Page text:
Subaltern Voices Series

Speaking & Theorizing from the Disciplinary Margins


Dr. Hakim Adi (Reader in the History of Africa and the African Diaspora, Middlesex University, London)

Topic: “The African Diaspora, ‘Development’ and Modern African Political Theory.”

Date: Tuesday, 19 September 2006


Abstract: Those concerned with the study of African political economy and 'development' often have neglected those ideas that emerged from the African Diaspora, while those who study the African Diaspora have often been more concerned with issues of 'identity' than with the political future of Africa. This paper argues that for those whose main concern is the study of anti-colonialism, it is often difficult to separate the history of Africa and the Diaspora during the colonial and neo-colonial periods of the 20th century. Many key anti-colonial ideas were developed as much in the Diaspora, and often in the capitals of Europe, as they were within the African continent. Ideologies such as Pan- Africanism, which developed mainly within the Diaspora, the thinking of Frantz Fanon and others, as well as the liberation struggle in Africa, created the basis for alternative strategies for the anti-colonial struggle but also for a modern African political theory, a necessary requirement for people centred development in post-colonial African states.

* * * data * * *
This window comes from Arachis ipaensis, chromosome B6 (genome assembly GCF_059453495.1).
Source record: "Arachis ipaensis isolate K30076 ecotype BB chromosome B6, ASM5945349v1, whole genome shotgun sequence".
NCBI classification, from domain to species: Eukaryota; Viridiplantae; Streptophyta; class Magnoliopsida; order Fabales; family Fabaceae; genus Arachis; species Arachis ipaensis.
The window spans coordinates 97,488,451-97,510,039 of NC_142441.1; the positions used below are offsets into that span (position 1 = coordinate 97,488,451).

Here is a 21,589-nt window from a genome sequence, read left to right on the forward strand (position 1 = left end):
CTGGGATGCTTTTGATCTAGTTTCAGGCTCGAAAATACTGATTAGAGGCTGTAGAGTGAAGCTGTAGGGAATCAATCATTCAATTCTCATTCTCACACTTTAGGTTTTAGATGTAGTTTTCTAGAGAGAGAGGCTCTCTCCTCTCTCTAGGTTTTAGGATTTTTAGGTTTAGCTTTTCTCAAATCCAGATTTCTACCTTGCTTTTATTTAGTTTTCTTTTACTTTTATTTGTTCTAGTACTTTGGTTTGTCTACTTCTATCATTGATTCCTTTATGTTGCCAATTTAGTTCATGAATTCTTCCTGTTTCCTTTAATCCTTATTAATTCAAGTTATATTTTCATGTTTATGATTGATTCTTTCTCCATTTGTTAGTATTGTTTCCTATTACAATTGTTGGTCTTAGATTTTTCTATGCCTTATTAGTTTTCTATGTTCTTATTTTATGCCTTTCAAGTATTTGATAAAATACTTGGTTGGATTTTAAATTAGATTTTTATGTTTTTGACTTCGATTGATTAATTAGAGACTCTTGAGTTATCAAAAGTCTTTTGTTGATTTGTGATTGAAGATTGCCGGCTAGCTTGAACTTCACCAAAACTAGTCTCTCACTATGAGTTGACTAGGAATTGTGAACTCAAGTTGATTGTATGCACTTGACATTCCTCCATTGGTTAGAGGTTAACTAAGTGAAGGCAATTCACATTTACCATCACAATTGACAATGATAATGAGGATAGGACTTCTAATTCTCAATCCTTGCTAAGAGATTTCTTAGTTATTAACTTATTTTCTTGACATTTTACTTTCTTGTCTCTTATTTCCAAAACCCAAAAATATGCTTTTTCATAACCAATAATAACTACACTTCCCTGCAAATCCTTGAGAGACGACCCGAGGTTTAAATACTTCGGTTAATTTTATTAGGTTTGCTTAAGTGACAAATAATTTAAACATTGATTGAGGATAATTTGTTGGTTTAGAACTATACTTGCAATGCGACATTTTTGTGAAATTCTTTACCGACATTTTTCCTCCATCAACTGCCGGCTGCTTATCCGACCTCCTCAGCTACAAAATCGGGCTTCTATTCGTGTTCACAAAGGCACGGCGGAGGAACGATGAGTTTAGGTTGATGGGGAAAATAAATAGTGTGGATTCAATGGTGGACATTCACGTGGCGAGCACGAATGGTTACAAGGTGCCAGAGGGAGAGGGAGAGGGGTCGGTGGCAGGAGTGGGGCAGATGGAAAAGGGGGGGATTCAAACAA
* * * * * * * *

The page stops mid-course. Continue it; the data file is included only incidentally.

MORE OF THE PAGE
Bio: Dr Hakim Adi (Ph.D SOAS, London University) is Reader in the History of Africa and the African Diaspora at Middlesex University, London, UK. He is a founder member and currently chairs the Black and Asian Studies Association, and a member of the Mayor of London’s Commission on African and Asian Heritage. Hakim Adi is the author of West Africans in Britain 1900-60: Nationalism, Pan-Africanism and Communism (Lawrence and Wishart, 1998) and (with M. Sherwood) The 1945 Manchester Pan- African Congress Revisited (New Beacon, 1995) and Pan-African History: Political Figures from Africa and the Diaspora since 1787 (Routledge, 2003). He has appeared in several television documentaries and radio programs, and has written widely on the history of the African Diaspora and Africans in Britain, including three history books for children.